FROM HAIKU, MAUI
(click on thumbnail images to enlarge)
Travel along Spine of Europe: Clearing European Continental Chakras of Constantine's and Other Warrior Energies
Magic of Delphi, Clearing Ceremonies
Stage 6 of 7 of an Epic Shamanic Pilgrimage for Love and Peace - 3,700 miles across the spine and chakras of Europe
New discovery from my Delphi lifetime in early 4th century stuns stuns chief museum archeologist
DELPHI, Greece, Oct 9, 2011 - Everything about our visit to Greece was pure magic. In a day and a half, we experienced several lifetimes. We cried and we laughed. We went from the depths of despair to jubilation and triumph.
Triumph? Yes. Because we made history. Or more accurately, added a new sentence to the already rich history of Delphi. The chief archeologist, who actually discovered the 4th century stone marker we were looking for was stunned. He had tears of his eyes when her showed me my barely legible name - Theodosius - a Delphi monk in a parallel lifetime to that as Emperor Constantine.What happened at Delphi, however, was my personal high of the entire European pilgrimage. For a journey on which we encountered probably as many highs as there are Andean peaks, that's saying Delphi was something truly special. Magical, is probably a better word.
What you are about to read is a story of a never-ending quest and discovery. Kind of like an ethereal Indian Jones-type exploration. Who would think that more six weeks after our visit to Athens I would have a revelation that ties it all together - Athens, Trier, Pula, Belgrade, Delphi and Constantinople? And that it it all started eons ago at the time of King Theseus, the founder of Athens. His heroic and tragic story was written by Euripides and first performed on stage at the Dionysius Theater in the 5th century BC (see Ancient Greek Tragedy Being Replayed in Trier, Pula, Maui, Nov 10). The Theseus' storyline matches up almost completely with that of Constantine almost a millennium later. Yet the drama is still evolving and unfolding today.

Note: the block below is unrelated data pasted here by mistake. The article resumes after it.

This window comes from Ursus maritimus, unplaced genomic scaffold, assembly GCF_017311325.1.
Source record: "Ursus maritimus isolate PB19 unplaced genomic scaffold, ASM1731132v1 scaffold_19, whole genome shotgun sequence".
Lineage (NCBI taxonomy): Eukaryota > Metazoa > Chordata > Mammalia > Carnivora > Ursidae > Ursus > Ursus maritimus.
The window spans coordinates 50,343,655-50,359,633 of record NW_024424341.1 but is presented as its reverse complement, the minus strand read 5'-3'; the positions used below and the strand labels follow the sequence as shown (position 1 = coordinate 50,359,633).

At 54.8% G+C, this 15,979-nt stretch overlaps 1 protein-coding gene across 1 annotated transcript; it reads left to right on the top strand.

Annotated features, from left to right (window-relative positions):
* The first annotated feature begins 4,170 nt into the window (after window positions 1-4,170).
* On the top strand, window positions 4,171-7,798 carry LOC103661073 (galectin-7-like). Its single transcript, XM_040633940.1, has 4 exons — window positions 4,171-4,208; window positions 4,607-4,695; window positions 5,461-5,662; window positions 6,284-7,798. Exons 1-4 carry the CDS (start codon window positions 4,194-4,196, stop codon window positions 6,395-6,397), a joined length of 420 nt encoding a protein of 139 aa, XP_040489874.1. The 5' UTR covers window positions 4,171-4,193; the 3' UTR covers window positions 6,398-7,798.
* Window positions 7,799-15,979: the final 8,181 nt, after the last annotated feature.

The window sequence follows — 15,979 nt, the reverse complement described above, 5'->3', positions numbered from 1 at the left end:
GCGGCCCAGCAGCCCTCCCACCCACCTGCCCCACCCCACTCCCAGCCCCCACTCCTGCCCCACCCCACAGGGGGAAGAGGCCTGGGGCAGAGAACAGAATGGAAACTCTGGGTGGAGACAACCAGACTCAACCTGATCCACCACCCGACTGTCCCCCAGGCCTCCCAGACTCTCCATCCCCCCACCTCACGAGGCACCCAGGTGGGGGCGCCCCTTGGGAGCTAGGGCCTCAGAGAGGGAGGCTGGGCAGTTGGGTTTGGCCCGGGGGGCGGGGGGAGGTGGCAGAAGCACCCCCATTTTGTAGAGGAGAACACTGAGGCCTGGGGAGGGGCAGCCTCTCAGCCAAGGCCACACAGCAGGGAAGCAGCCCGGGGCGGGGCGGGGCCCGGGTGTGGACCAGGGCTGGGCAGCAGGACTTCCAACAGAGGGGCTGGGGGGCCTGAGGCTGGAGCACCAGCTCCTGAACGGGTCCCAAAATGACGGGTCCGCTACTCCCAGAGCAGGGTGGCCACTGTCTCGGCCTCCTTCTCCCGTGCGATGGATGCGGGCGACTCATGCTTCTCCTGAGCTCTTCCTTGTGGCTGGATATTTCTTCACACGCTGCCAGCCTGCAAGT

By now, I have learned that my guides have taken me in this lifetime to most places that have been important in my past lives. I just had to pay attention and reconstruct the meaning of each site. Our visit to Athens, sudden an unplanned as was our trip to Delphi the following day, was no exception.
It all started in Haiku, Maui on Sep 16. Here's an excerpt from the transcript of my discussion with that ancient Egyptian spirit...
As a result of this conversation, I canceled our planned flight from Belgrade to Istanbul, sliced a day and a half off our visit to Serbia, booked a flight to Athens the morning of Oct 8, and another one from Athens to Istanbul the evening of Oct 9. Since the drive from Athens to Delphi was expected to take about three hours, that would leave us two-three hours in Delphi to find the Theodosius stone marker and do ceremony, before driving straight to the Athens airport for a flight to Istanbul. That was our plan, anyway (see the map - right).